Making the Most of Breakfast with Ted Sarandos
As mere 30 year olds starting our own firm, we didn’t have enough gray hair to be trusted with valuable brands. We still sometimes look back and marvel at how our first big rebrand client, Byerly’s, entrusted us with removing the lines and wrinkles in the brand identity and retail experience of this much loved community grocer.
The balance of respecting heritage and relationships while seeing greater potential is central to how we help brands refresh themselves. And, central to this approach is the concept of trusted relationships—understanding how they are formed, examining when trust is actually earned, and respecting the ripple effect they can have in generating new and interesting relationships with others.
We’ve made it our mission to achieve exceptional work through the building of long lasting relationships. When you consider the intangible value and highly subjective nature of the creative work, it’s been a necessary evolutionary skill we’ve adapted, learning to leverage the trust we establish in our client relationships to help them avoid the pitfalls of fickle trends or inflexible points of view.
This goes back to the definition of great design and just also happens to define great relationships as well; long-lasting. Great design resists the urges and pressures of time by retaining its value and relevance. An example of great design: the Red Wing Shoes 875 boot is still made in America, designed here. Examples of a great relationship: Charles and Ray Eames, an iconic pair whose chairs you’ve likely rested on sometime in your life.
Great design and great relationships have more than just longevity in common. In design, the two hallowed words, form and function are tossed around to articulate philosophies on what makes a design “good.” We proposed a third leg to that stool: purpose. When a design has no clear purpose, intent or mission, failure is likely. Similarly, when the individuals in a relationship have no aligned clarity on purpose or goals, failure is imminent.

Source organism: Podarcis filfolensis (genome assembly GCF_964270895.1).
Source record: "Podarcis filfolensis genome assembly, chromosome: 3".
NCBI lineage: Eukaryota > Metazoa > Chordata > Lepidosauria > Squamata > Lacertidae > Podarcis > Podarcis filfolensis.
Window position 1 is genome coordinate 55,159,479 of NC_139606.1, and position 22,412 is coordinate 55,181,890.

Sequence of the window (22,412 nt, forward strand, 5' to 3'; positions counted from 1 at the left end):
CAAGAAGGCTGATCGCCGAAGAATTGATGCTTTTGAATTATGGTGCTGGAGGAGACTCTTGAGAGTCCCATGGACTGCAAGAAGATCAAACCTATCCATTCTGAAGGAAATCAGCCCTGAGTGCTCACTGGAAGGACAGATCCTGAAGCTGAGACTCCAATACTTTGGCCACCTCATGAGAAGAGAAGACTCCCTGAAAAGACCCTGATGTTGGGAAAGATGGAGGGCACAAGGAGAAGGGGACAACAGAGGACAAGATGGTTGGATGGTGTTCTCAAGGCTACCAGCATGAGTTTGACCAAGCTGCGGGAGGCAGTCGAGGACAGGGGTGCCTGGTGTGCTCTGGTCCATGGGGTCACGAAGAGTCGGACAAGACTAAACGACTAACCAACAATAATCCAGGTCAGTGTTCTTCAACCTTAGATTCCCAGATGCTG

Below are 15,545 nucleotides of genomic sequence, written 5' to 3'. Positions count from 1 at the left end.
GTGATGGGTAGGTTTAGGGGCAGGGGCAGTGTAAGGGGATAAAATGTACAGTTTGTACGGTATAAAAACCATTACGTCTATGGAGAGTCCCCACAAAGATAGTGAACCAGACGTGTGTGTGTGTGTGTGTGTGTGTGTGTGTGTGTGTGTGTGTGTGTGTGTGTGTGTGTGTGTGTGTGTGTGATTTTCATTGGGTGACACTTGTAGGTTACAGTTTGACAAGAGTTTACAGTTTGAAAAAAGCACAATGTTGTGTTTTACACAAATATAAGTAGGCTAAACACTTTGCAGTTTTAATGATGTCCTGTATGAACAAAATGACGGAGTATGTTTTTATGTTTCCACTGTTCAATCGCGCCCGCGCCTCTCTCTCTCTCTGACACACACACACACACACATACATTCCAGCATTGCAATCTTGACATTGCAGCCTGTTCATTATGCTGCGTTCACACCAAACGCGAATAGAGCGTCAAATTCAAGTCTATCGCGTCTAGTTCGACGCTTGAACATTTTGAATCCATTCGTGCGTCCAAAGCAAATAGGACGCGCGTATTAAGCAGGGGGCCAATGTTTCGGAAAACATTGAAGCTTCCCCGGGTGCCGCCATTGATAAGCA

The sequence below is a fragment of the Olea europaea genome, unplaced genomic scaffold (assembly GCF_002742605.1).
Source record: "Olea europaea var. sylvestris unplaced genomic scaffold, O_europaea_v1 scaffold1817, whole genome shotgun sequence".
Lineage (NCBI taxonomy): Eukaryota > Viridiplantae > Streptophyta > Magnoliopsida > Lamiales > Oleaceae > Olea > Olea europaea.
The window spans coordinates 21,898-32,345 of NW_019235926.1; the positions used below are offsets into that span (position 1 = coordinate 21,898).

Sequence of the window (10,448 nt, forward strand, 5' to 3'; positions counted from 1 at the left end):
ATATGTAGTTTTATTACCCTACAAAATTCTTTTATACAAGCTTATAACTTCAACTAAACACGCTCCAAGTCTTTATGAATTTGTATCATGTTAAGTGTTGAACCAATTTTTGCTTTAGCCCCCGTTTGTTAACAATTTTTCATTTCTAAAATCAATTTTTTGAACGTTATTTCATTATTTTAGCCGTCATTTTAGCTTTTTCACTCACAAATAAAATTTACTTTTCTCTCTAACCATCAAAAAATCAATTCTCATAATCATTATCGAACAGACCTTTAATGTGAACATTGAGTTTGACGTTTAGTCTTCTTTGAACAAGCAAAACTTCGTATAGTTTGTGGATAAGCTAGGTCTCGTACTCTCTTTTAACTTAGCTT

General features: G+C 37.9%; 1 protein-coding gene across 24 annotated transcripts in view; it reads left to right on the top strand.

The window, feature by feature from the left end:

This brings me back to the a colleague and I had breakfast with Ted Sarandos, co-CEO of Netflix. (Has a nice ring to it, doesn’t it? Just having breakfast with Ted Sarandos!) I’d like to tell you I just texted him a link to my Calendly, but the opportunity required a bit more intention. I bid on a meeting with Sarandos through a celebrity auction site called CharityBuzz. Price: $3,750, which went to the charity of Sarandos’ choice. Seemed a reasonable price to pay: Sarandos headed up content for the streaming service before becoming co-CEO. He was responsible for green-lighting House of Cards and so many other binge-worthy Netflix series. He’s one of the people celebrities thank when they get on the big stage to accept an Oscar or an Emmy, which added more than a touch of gravitas to our meeting.
We met for breakfast in Hollywood. He was dressed affluent casual, and I was just about as nervous as I’ve been my entire life. His demeanor calmed me, and we quickly entered a casual conversation about how we consumed content and some of the new original series he had recently approved. We talked about the history of Netflix and his passion for the art form that led to this approach to original content.
At the time, my Minneapolis agency, Capsule, had a client who was developing original, movie-length content, and this was the warm up conversation. We learned that Sarandos and his team were reviewing hundreds of ideas weekly from many sources and had a large appetite for being pitched truly creative ideas. I’d like to think our conversation went Sarandos making good on a charitable obligation, and the beginnings of a genuine relationship was established on a shared purpose: finding inspired content and stories to develop and share.
Our scheduled sixty minutes went long past as we talked about the future of entertainment content, creativity, the influence of media, and so many other areas. His parting insight was that the most rewarding stories are those hidden in the crevices of our global culture. As we got up to leave, people came out of the woodwork to hand Ted a script of thank him for putting in a good word. It felt like we had met someone influential.
Since this memorable breakfast, our team at Capsule has started put a few ideas in front of Sarandos. Nothing has struck the right cord yet, but we remain optimistic. The relationship started off with a shared purpose: allowing great creative content to perform on a larger stage. Stay tuned!
Like a tried and true pair of Red Wing boots that we know will get us wherever we’re going, trust contributes to relationships in our lives. That starts with the design of a great conversation.